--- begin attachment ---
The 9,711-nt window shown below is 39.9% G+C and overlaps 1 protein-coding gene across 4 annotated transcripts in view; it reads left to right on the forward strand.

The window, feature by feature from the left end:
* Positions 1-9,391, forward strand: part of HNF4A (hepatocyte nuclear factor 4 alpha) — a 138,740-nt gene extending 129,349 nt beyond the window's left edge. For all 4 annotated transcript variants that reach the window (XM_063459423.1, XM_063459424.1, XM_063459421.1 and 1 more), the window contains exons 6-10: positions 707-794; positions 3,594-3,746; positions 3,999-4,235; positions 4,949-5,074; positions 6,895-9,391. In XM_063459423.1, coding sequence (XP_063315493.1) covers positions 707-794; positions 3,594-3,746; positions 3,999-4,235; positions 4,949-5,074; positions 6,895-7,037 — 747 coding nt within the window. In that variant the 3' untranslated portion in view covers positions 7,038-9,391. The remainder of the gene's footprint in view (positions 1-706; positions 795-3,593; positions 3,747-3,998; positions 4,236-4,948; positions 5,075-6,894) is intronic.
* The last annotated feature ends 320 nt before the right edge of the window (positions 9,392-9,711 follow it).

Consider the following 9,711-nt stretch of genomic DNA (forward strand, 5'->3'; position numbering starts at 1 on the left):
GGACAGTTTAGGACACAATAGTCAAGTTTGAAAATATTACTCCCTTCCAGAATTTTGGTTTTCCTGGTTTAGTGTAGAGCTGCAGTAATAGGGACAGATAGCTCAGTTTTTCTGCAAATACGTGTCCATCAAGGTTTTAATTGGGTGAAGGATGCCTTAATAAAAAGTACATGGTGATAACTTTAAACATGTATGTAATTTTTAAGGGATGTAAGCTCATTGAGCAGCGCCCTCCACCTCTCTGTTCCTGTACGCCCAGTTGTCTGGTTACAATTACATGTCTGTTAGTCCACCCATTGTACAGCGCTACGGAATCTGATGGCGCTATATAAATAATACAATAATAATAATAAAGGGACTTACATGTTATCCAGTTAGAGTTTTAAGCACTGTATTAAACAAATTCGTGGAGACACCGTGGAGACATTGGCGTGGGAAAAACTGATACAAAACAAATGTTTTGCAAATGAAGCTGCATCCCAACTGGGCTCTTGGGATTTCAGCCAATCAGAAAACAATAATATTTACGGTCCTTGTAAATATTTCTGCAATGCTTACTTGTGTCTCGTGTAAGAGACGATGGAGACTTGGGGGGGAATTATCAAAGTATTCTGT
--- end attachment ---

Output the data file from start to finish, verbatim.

The 9,711-nt window shown below is 39.9% G+C and overlaps 1 protein-coding gene across 4 annotated transcripts in view; it reads left to right on the forward strand.

The window, feature by feature from the left end:
* Positions 1-9,391, forward strand: part of HNF4A (hepatocyte nuclear factor 4 alpha) — a 138,740-nt gene extending 129,349 nt beyond the window's left edge. For all 4 annotated transcript variants that reach the window (XM_063459423.1, XM_063459424.1, XM_063459421.1 and 1 more), the window contains exons 6-10: positions 707-794; positions 3,594-3,746; positions 3,999-4,235; positions 4,949-5,074; positions 6,895-9,391. In XM_063459423.1, coding sequence (XP_063315493.1) covers positions 707-794; positions 3,594-3,746; positions 3,999-4,235; positions 4,949-5,074; positions 6,895-7,037 — 747 coding nt within the window. In that variant the 3' untranslated portion in view covers positions 7,038-9,391. The remainder of the gene's footprint in view (positions 1-706; positions 795-3,593; positions 3,747-3,998; positions 4,236-4,948; positions 5,075-6,894) is intronic.
* The last annotated feature ends 320 nt before the right edge of the window (positions 9,392-9,711 follow it).

Consider the following 9,711-nt stretch of genomic DNA (forward strand, 5'->3'; position numbering starts at 1 on the left):
GGACAGTTTAGGACACAATAGTCAAGTTTGAAAATATTACTCCCTTCCAGAATTTTGGTTTTCCTGGTTTAGTGTAGAGCTGCAGTAATAGGGACAGATAGCTCAGTTTTTCTGCAAATACGTGTCCATCAAGGTTTTAATTGGGTGAAGGATGCCTTAATAAAAAGTACATGGTGATAACTTTAAACATGTATGTAATTTTTAAGGGATGTAAGCTCATTGAGCAGCGCCCTCCACCTCTCTGTTCCTGTACGCCCAGTTGTCTGGTTACAATTACATGTCTGTTAGTCCACCCATTGTACAGCGCTACGGAATCTGATGGCGCTATATAAATAATACAATAATAATAATAAAGGGACTTACATGTTATCCAGTTAGAGTTTTAAGCACTGTATTAAACAAATTCGTGGAGACACCGTGGAGACATTGGCGTGGGAAAAACTGATACAAAACAAATGTTTTGCAAATGAAGCTGCATCCCAACTGGGCTCTTGGGATTTCAGCCAATCAGAAAACAATAATATTTACGGTCCTTGTAAATATTTCTGCAATGCTTACTTGTGTCTCGTGTAAGAGACGATGGAGACTTGGGGGGGAATTATCAAAGTATTCTGT